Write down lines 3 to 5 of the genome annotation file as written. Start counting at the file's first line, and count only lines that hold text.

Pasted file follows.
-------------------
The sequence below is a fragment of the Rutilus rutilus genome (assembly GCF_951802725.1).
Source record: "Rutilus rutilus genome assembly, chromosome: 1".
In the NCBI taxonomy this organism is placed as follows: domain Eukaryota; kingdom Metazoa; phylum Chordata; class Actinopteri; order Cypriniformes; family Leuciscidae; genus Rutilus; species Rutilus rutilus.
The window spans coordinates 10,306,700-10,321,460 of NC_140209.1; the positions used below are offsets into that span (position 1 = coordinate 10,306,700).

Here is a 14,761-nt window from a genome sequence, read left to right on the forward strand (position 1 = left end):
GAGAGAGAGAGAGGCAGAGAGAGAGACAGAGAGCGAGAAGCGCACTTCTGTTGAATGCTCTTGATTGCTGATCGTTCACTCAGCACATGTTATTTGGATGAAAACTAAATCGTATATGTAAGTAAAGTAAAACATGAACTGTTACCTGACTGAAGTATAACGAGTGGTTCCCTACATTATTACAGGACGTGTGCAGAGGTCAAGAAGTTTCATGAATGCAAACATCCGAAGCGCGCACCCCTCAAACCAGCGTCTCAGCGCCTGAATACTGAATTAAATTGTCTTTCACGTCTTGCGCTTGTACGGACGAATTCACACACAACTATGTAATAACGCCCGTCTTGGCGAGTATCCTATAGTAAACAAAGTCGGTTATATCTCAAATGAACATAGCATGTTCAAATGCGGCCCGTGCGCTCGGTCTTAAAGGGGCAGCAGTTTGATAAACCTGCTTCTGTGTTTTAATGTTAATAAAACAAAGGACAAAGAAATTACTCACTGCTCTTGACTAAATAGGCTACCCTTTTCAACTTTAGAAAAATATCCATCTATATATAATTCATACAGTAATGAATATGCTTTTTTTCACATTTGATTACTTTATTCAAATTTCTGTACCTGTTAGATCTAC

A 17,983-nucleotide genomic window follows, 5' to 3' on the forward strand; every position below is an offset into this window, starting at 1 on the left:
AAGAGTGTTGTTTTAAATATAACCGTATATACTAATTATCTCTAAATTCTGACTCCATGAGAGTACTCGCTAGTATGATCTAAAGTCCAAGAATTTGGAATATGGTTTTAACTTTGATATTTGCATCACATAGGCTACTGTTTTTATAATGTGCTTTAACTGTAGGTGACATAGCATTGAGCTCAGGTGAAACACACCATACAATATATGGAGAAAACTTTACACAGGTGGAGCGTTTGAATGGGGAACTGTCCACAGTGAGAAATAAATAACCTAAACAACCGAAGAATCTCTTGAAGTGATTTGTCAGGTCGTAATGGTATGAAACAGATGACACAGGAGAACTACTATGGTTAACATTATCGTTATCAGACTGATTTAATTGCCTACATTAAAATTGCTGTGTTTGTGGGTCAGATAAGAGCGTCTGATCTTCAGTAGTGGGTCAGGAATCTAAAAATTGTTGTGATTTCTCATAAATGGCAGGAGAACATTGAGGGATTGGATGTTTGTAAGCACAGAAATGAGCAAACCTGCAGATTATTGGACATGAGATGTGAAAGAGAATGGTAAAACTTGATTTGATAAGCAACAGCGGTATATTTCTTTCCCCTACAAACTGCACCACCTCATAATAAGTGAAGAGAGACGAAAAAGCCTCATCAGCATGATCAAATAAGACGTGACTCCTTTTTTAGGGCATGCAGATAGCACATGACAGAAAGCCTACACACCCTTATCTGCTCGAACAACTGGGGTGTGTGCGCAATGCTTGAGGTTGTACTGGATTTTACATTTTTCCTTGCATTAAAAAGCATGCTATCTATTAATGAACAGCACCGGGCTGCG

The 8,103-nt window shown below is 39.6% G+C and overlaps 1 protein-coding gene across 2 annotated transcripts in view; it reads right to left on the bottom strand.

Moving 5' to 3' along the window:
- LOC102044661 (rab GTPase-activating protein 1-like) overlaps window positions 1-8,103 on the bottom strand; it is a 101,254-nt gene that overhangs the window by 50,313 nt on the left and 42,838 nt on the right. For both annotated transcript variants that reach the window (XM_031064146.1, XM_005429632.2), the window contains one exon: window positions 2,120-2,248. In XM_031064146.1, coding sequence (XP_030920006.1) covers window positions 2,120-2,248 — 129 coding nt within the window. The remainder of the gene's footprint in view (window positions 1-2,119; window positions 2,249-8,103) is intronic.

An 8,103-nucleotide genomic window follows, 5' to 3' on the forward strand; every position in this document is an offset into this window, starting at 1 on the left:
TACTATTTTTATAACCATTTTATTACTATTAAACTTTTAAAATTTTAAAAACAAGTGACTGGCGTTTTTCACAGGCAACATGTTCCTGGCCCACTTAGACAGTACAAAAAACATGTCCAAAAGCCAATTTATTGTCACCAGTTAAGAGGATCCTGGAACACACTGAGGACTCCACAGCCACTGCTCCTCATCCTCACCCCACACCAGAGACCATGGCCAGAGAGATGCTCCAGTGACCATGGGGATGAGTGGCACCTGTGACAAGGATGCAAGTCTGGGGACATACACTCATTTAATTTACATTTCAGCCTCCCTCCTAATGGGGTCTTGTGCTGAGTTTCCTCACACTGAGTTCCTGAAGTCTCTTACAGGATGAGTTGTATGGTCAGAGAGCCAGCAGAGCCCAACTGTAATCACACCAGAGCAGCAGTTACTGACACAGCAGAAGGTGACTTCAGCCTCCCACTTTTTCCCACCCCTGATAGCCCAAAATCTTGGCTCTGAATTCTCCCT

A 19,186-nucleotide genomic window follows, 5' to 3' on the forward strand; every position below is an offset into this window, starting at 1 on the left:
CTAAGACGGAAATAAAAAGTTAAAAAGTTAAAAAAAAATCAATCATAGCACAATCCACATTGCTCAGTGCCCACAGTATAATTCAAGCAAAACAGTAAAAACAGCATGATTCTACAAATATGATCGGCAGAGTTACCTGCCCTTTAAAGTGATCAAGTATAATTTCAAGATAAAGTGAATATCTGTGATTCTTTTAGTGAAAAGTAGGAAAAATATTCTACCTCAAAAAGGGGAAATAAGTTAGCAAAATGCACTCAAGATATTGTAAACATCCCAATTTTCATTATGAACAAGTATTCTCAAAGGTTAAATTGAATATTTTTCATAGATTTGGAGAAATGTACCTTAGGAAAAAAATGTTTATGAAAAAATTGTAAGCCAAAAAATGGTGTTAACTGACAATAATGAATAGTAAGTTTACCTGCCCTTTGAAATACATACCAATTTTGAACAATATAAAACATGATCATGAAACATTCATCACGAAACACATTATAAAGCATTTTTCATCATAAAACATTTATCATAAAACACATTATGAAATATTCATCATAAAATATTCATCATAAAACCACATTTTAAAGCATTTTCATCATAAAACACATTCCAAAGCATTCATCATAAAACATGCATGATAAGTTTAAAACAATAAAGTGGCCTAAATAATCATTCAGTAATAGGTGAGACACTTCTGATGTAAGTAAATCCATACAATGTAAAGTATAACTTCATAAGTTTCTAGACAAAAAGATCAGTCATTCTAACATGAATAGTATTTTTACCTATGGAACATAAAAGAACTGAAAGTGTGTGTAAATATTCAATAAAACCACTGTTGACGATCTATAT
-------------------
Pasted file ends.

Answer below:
In the NCBI taxonomy this organism is placed as follows: domain Eukaryota; kingdom Metazoa; phylum Chordata; class Actinopteri; order Cypriniformes; family Leuciscidae; genus Rutilus; species Rutilus rutilus.
The window spans coordinates 10,306,700-10,321,460 of NC_140209.1; the positions used below are offsets into that span (position 1 = coordinate 10,306,700).

Here is a 14,761-nt window from a genome sequence, read left to right on the forward strand (position 1 = left end):